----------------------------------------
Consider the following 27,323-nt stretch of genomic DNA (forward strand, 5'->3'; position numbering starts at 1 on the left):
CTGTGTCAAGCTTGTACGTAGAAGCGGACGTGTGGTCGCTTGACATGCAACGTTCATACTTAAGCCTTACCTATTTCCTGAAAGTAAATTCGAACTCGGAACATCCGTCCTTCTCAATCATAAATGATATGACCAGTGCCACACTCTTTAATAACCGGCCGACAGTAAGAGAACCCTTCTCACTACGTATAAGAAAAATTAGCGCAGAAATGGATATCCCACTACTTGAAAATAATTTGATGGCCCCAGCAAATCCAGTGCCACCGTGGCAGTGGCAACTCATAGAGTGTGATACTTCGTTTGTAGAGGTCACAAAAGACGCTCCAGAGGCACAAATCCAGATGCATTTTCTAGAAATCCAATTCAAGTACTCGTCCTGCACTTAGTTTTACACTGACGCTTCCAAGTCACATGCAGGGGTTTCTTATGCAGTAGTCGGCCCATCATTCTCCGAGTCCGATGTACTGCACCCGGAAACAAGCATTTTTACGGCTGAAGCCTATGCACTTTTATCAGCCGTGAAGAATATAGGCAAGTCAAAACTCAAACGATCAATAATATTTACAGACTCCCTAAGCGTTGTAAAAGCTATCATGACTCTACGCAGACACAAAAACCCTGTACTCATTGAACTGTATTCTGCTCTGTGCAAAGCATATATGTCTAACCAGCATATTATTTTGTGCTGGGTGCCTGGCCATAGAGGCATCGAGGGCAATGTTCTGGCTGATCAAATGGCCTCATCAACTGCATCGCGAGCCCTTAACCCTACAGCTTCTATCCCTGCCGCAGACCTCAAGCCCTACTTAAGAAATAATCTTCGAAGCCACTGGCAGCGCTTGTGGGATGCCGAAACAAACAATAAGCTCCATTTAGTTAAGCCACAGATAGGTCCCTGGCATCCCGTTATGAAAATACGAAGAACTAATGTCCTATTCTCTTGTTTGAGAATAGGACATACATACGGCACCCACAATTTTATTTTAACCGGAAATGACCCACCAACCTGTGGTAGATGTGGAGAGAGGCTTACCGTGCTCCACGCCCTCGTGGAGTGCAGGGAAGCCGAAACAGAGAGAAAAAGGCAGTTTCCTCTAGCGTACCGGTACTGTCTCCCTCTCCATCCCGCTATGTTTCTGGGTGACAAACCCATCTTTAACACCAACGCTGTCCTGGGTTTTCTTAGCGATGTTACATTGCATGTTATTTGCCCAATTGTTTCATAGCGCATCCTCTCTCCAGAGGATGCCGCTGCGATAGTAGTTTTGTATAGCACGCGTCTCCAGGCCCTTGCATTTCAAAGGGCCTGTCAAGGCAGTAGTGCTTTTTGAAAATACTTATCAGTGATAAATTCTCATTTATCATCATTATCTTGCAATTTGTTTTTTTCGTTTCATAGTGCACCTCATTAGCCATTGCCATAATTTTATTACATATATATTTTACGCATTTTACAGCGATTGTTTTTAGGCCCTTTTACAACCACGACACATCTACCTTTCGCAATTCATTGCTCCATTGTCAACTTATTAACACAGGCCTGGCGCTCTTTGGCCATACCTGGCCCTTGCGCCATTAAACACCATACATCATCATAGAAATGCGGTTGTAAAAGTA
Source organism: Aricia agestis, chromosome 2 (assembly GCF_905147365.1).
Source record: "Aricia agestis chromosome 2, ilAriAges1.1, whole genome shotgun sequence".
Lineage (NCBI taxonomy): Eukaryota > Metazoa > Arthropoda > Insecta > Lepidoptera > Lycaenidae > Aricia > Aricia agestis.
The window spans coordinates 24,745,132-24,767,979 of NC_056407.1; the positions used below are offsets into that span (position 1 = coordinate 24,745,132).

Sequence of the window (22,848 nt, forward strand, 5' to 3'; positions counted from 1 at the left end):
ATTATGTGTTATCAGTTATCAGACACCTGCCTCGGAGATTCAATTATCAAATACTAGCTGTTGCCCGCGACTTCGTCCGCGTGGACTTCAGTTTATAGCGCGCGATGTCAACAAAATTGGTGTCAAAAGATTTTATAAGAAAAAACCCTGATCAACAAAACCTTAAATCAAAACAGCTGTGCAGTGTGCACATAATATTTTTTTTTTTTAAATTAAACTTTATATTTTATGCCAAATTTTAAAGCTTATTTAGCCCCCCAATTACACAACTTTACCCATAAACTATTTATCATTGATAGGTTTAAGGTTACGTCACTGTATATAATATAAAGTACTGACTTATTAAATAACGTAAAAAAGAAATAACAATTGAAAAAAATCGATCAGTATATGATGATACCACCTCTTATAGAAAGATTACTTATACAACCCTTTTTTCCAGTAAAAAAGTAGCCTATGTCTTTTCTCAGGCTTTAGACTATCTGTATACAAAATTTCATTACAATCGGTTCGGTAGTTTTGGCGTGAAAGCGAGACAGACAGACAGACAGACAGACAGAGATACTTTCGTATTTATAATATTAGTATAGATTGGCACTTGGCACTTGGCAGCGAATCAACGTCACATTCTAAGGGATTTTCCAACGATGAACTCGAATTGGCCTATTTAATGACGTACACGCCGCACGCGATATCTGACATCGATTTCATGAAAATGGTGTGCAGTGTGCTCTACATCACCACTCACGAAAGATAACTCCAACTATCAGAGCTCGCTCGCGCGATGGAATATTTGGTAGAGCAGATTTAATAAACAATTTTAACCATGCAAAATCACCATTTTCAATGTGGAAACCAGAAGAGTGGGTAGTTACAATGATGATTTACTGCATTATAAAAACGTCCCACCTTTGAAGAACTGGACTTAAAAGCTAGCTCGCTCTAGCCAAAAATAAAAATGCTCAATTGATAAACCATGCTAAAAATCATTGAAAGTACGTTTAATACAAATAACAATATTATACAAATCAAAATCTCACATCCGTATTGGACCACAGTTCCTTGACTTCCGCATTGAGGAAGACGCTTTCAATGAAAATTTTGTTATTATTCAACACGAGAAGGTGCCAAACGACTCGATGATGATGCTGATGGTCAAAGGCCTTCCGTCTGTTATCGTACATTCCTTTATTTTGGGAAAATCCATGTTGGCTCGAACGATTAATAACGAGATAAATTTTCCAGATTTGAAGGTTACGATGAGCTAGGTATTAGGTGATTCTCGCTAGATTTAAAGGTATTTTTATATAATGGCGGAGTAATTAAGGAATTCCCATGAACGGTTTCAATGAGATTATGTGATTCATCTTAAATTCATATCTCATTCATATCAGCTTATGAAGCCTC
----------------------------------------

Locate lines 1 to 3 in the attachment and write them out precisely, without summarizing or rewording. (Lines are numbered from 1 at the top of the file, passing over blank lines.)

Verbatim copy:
Consider the following 27,323-nt stretch of genomic DNA (forward strand, 5'->3'; position numbering starts at 1 on the left):
CTGTGTCAAGCTTGTACGTAGAAGCGGACGTGTGGTCGCTTGACATGCAACGTTCATACTTAAGCCTTACCTATTTCCTGAAAGTAAATTCGAACTCGGAACATCCGTCCTTCTCAATCATAAATGATATGACCAGTGCCACACTCTTTAATAACCGGCCGACAGTAAGAGAACCCTTCTCACTACGTATAAGAAAAATTAGCGCAGAAATGGATATCCCACTACTTGAAAATAATTTGATGGCCCCAGCAAATCCAGTGCCACCGTGGCAGTGGCAACTCATAGAGTGTGATACTTCGTTTGTAGAGGTCACAAAAGACGCTCCAGAGGCACAAATCCAGATGCATTTTCTAGAAATCCAATTCAAGTACTCGTCCTGCACTTAGTTTTACACTGACGCTTCCAAGTCACATGCAGGGGTTTCTTATGCAGTAGTCGGCCCATCATTCTCCGAGTCCGATGTACTGCACCCGGAAACAAGCATTTTTACGGCTGAAGCCTATGCACTTTTATCAGCCGTGAAGAATATAGGCAAGTCAAAACTCAAACGATCAATAATATTTACAGACTCCCTAAGCGTTGTAAAAGCTATCATGACTCTACGCAGACACAAAAACCCTGTACTCATTGAACTGTATTCTGCTCTGTGCAAAGCATATATGTCTAACCAGCATATTATTTTGTGCTGGGTGCCTGGCCATAGAGGCATCGAGGGCAATGTTCTGGCTGATCAAATGGCCTCATCAACTGCATCGCGAGCCCTTAACCCTACAGCTTCTATCCCTGCCGCAGACCTCAAGCCCTACTTAAGAAATAATCTTCGAAGCCACTGGCAGCGCTTGTGGGATGCCGAAACAAACAATAAGCTCCATTTAGTTAAGCCACAGATAGGTCCCTGGCATCCCGTTATGAAAATACGAAGAACTAATGTCCTATTCTCTTGTTTGAGAATAGGACATACATACGGCACCCACAATTTTATTTTAACCGGAAATGACCCACCAACCTGTGGTAGATGTGGAGAGAGGCTTACCGTGCTCCACGCCCTCGTGGAGTGCAGGGAAGCCGAAACAGAGAGAAAAAGGCAGTTTCCTCTAGCGTACCGGTACTGTCTCCCTCTCCATCCCGCTATGTTTCTGGGTGACAAACCCATCTTTAACACCAACGCTGTCCTGGGTTTTCTTAGCGATGTTACATTGCATGTTATTTGCCCAATTGTTTCATAGCGCATCCTCTCTCCAGAGGATGCCGCTGCGATAGTAGTTTTGTATAGCACGCGTCTCCAGGCCCTTGCATTTCAAAGGGCCTGTCAAGGCAGTAGTGCTTTTTGAAAATACTTATCAGTGATAAATTCTCATTTATCATCATTATCTTGCAATTTGTTTTTTTCGTTTCATAGTGCACCTCATTAGCCATTGCCATAATTTTATTACATATATATTTTACGCATTTTACAGCGATTGTTTTTAGGCCCTTTTACAACCACGACACATCTACCTTTCGCAATTCATTGCTCCATTGTCAACTTATTAACACAGGCCTGGCGCTCTTTGGCCATACCTGGCCCTTGCGCCATTAAACACCATACATCATCATAGAAATGCGGTTGTAAAAGTA
Source organism: Aricia agestis, chromosome 2 (assembly GCF_905147365.1).